Among the known genes, 638 (83 percent) could be identified as identical to human genes that also have positional information on human chromosomes, the researchers reported. Knowing the order of the same genes on the chromosomes of humans and cattle permitted the construction of the first "whole-genome comparative map" and revealed large regions of conservation of gene order in the two genomes. An examination of the comparative map revealed up to 149 conserved chromosome segments in humans and cattle, including four whole chromosomes that appear to have the same genes in both species, despite the two species being separated by more than 60 million years of evolution.
Among other firsts in the report were the identification of up to 48 novel genes, predicted mapping of 48 unmapped human genes on the basis of the cattle-map position, and the number of chromosome rearrangements during evolution resulting in the present organization of the cattle and human genomes.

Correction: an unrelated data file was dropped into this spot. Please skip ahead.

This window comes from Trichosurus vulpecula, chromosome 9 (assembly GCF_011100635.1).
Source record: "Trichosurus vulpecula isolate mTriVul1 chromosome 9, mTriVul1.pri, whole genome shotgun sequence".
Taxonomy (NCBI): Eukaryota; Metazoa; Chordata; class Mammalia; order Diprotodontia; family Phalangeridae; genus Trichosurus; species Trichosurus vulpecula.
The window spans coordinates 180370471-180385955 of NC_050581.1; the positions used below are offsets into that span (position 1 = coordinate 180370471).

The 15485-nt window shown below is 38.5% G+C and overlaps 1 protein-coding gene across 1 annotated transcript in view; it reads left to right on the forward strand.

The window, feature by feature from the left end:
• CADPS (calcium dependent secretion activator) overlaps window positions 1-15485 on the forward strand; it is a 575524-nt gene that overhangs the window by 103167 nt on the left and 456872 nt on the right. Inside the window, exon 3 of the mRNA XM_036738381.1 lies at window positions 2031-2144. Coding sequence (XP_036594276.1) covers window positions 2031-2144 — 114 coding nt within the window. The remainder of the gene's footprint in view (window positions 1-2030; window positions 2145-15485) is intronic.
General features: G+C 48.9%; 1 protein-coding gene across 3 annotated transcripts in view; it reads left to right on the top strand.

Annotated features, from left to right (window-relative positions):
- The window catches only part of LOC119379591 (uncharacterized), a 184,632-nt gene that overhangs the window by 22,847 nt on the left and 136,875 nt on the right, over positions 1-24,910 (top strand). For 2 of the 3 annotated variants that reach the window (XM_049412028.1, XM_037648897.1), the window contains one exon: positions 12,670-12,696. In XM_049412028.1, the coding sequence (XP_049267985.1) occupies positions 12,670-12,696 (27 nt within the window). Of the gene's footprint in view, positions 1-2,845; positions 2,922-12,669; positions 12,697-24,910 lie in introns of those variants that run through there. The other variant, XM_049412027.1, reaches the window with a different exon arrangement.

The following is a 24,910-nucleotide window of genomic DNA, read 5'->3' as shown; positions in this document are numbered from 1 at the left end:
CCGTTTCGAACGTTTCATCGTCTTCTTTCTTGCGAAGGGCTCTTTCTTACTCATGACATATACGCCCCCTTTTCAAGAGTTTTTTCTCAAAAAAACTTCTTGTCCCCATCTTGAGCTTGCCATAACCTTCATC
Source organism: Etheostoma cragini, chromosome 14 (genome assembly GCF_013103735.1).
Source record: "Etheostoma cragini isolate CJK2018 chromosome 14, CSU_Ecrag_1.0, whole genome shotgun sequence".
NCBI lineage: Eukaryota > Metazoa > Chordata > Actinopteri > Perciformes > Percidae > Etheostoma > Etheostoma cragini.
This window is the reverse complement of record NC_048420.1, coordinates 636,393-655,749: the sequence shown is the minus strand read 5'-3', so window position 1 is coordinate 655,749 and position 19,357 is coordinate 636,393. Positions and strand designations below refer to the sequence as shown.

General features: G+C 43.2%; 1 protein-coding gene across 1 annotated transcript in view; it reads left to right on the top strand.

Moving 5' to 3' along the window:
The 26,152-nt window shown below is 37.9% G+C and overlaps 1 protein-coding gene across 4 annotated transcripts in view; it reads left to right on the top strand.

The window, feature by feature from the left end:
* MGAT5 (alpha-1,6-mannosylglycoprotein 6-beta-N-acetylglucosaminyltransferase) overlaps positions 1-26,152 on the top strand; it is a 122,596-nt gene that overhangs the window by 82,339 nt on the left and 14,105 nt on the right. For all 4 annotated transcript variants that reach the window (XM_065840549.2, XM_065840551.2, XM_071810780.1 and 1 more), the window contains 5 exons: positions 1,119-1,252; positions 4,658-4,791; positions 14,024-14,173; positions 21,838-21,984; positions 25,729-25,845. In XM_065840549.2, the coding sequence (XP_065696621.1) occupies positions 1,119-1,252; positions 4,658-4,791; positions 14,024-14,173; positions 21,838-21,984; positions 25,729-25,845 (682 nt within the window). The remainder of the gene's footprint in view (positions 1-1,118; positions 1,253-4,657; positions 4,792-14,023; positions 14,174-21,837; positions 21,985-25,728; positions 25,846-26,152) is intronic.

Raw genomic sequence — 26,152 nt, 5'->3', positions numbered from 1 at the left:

Eventually, Lewin said, the cattle genome will be completely sequenced, ultimately leading to a more detailed picture of the evolutionary events that distinguish the different mammals. "In the end" he said, "we will understand the molecular genetic basis for the major phenotypic differences among the mammals. This will have enormous scientific and practical significance, particularly in the area of food safety, animal health, and the competitiveness of our domestic beef and dairy industries."